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Does My Veterinarian Really Need to Know?

If only pets could talk…

We’ve all been there.  The daunting list of questions your veterinarian wants to know may seem like a waste of time but, since your pet does not communicate verbally in our language, your veterinarian must take on a detective type role.

Your pet’s diet and daily habits gives your veterinarian clues to what diagnostic option will be the mgetty_rm_photo_of_dog_eating_trashost beneficial in determining the cause of a specific symptom.  Have you recently changed your pet’s food or the type of treats they eat?  Did those big puppy eyes and adorable turn of the head convince you that a table scrap or two wouldn’t hurt?  As an example, vomiting and/or diarrhea can be caused by a variety of reasons and knowing if your pet recently helped themselves to the tantalizing contents of the waste basket or if their favorite chew toy recently disappeared will have an effect on the course of action your veterinarian will take.

Have you recently adopted your pet, had your pet at the park, taken your pet to a groomer or boarding facility, or does your pet travel with you?  Such information is very helpful in understanding the different stresses (good and not-so-good) that your pet may encounter.  While many pets love a good romp in the park or trip in the car, some do not enjoy such activities or they may be exposed to an illness from another animal.  The stress that the pet may experience in those instances can sometimes instigate problems of their own.

Has something changcat-stretching-shutterstock_61984297ed in your pet’s environment?  Are you using a different cleaner or recently had the yard sprayed?  Does your pet have a new bed?  Informing your veterinarian of the small details of your pet’s surroundings can provide the “missing link” to that mysterious rash or the sudden onset of behavioral changes.  Are you giving your pet any supplements or over-the-counter medications?  Some prescription medications should not be given with certain over-the-counter medications/supplements so it is important to let your veterinarian know what your pet is given, even if it is just a vitamin.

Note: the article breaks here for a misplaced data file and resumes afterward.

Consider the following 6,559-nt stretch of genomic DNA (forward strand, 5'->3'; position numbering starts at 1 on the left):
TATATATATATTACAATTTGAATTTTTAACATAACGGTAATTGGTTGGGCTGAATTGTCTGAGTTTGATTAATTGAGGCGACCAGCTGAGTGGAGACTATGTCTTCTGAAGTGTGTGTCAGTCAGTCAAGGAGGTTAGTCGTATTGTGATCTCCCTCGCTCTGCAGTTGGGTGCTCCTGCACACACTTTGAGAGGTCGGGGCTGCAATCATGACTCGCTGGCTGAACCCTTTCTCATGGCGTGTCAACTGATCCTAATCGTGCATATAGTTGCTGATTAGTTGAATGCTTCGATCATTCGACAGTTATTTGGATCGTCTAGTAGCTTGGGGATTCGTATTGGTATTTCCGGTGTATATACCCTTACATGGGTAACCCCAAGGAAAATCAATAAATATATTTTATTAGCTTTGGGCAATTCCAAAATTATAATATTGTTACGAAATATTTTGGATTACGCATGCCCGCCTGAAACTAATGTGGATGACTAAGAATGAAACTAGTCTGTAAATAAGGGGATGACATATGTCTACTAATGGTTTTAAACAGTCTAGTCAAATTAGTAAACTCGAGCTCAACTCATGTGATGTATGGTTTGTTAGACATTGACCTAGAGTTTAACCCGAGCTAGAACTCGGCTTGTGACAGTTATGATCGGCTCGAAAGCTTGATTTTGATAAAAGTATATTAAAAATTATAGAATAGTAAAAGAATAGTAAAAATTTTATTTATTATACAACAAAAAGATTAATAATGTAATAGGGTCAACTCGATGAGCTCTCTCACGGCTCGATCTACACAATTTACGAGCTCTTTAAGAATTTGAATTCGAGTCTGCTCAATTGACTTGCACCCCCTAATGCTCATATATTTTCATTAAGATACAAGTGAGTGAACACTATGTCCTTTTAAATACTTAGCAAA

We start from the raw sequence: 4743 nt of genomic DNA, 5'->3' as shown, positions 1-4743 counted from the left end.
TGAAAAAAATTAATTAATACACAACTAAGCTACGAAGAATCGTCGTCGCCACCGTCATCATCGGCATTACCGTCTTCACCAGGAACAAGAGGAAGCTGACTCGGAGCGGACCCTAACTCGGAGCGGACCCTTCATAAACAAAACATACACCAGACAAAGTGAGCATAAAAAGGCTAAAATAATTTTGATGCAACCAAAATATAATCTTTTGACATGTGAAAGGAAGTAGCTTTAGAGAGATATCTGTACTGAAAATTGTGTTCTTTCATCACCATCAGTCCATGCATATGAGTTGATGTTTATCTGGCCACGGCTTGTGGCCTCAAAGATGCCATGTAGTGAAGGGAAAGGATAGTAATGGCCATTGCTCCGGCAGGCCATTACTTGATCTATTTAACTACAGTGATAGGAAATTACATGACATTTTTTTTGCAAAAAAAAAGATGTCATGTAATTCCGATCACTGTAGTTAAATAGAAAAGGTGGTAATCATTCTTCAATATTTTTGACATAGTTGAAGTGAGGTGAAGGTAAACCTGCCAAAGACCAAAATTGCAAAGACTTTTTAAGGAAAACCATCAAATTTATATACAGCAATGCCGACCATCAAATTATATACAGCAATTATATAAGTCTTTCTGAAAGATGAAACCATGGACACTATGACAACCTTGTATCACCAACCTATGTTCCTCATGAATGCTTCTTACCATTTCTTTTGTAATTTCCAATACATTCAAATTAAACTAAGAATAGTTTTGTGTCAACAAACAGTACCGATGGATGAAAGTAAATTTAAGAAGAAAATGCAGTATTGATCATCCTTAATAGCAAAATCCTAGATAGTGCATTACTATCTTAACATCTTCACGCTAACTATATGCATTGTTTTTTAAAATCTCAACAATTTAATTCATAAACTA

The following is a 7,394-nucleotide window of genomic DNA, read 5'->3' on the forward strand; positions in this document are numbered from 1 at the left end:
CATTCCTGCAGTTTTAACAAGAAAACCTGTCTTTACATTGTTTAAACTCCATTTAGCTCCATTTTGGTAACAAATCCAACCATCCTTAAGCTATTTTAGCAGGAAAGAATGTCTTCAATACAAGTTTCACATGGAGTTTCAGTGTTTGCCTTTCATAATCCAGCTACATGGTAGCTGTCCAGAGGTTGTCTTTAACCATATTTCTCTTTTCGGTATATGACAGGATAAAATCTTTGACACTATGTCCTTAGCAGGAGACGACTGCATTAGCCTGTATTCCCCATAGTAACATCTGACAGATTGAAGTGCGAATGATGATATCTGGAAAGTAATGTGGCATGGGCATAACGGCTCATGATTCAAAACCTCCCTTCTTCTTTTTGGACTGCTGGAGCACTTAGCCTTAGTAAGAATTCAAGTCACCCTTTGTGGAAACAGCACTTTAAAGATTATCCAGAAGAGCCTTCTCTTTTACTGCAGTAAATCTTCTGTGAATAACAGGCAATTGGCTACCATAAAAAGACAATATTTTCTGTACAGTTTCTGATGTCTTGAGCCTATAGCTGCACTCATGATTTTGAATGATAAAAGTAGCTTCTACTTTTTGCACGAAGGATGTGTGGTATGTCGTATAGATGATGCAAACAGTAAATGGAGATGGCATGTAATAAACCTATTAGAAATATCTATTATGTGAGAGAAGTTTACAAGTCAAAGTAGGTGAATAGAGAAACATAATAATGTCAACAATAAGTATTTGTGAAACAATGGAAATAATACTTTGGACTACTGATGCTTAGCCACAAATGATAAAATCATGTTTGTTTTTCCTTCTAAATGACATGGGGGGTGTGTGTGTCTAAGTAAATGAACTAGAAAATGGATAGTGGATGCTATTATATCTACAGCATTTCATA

Dogs and cats are often very good at “hiding” symptoms that something is wrong so sometimes just the fact that something seems “a little off” is an indication that your pet requires a trip to their veterinarian.  Does your pet seem grumpy or anxious, have their toileting habits changed?  Subtle changes are often important clues for your veterinarian to help guide them in a direction to help you determine if something is going on with your pet.

Until pets can talk, be your pet’s voice and make sure their veterinarian is aware of all the details in your pet’s life, even the ones that may not seem important.

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